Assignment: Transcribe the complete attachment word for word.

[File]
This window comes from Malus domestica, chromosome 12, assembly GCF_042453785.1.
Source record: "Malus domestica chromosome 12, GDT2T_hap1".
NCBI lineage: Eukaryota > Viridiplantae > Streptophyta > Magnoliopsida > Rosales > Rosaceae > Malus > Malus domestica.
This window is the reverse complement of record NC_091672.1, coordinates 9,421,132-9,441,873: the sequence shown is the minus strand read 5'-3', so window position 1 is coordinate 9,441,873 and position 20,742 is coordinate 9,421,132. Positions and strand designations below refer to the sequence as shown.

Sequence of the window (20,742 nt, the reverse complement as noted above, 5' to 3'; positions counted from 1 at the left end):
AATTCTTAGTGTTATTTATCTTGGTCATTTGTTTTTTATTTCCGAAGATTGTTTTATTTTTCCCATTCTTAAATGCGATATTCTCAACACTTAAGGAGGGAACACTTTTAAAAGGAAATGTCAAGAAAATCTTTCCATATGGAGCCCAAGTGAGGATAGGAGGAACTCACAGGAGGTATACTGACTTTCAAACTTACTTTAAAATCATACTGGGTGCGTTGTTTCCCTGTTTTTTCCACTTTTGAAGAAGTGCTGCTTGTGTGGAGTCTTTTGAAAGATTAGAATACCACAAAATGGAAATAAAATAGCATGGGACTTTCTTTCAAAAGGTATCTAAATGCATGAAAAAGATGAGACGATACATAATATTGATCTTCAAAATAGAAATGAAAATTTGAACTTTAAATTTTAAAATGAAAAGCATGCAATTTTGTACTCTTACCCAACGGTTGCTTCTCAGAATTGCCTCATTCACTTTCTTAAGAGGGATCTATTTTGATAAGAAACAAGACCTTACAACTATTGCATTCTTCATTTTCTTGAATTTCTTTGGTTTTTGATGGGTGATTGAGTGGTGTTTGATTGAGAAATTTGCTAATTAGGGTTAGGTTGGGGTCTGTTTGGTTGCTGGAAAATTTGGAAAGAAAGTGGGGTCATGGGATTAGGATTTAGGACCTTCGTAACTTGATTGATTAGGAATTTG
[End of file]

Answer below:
This window comes from Malus domestica, chromosome 12, assembly GCF_042453785.1.
Source record: "Malus domestica chromosome 12, GDT2T_hap1".
NCBI lineage: Eukaryota > Viridiplantae > Streptophyta > Magnoliopsida > Rosales > Rosaceae > Malus > Malus domestica.
This window is the reverse complement of record NC_091672.1, coordinates 9,421,132-9,441,873: the sequence shown is the minus strand read 5'-3', so window position 1 is coordinate 9,441,873 and position 20,742 is coordinate 9,421,132. Positions and strand designations below refer to the sequence as shown.

Sequence of the window (20,742 nt, the reverse complement as noted above, 5' to 3'; positions counted from 1 at the left end):
AATTCTTAGTGTTATTTATCTTGGTCATTTGTTTTTTATTTCCGAAGATTGTTTTATTTTTCCCATTCTTAAATGCGATATTCTCAACACTTAAGGAGGGAACACTTTTAAAAGGAAATGTCAAGAAAATCTTTCCATATGGAGCCCAAGTGAGGATAGGAGGAACTCACAGGAGGTATACTGACTTTCAAACTTACTTTAAAATCATACTGGGTGCGTTGTTTCCCTGTTTTTTCCACTTTTGAAGAAGTGCTGCTTGTGTGGAGTCTTTTGAAAGATTAGAATACCACAAAATGGAAATAAAATAGCATGGGACTTTCTTTCAAAAGGTATCTAAATGCATGAAAAAGATGAGACGATACATAATATTGATCTTCAAAATAGAAATGAAAATTTGAACTTTAAATTTTAAAATGAAAAGCATGCAATTTTGTACTCTTACCCAACGGTTGCTTCTCAGAATTGCCTCATTCACTTTCTTAAGAGGGATCTATTTTGATAAGAAACAAGACCTTACAACTATTGCATTCTTCATTTTCTTGAATTTCTTTGGTTTTTGATGGGTGATTGAGTGGTGTTTGATTGAGAAATTTGCTAATTAGGGTTAGGTTGGGGTCTGTTTGGTTGCTGGAAAATTTGGAAAGAAAGTGGGGTCATGGGATTAGGATTTAGGACCTTCGTAACTTGATTGATTAGGAATTTG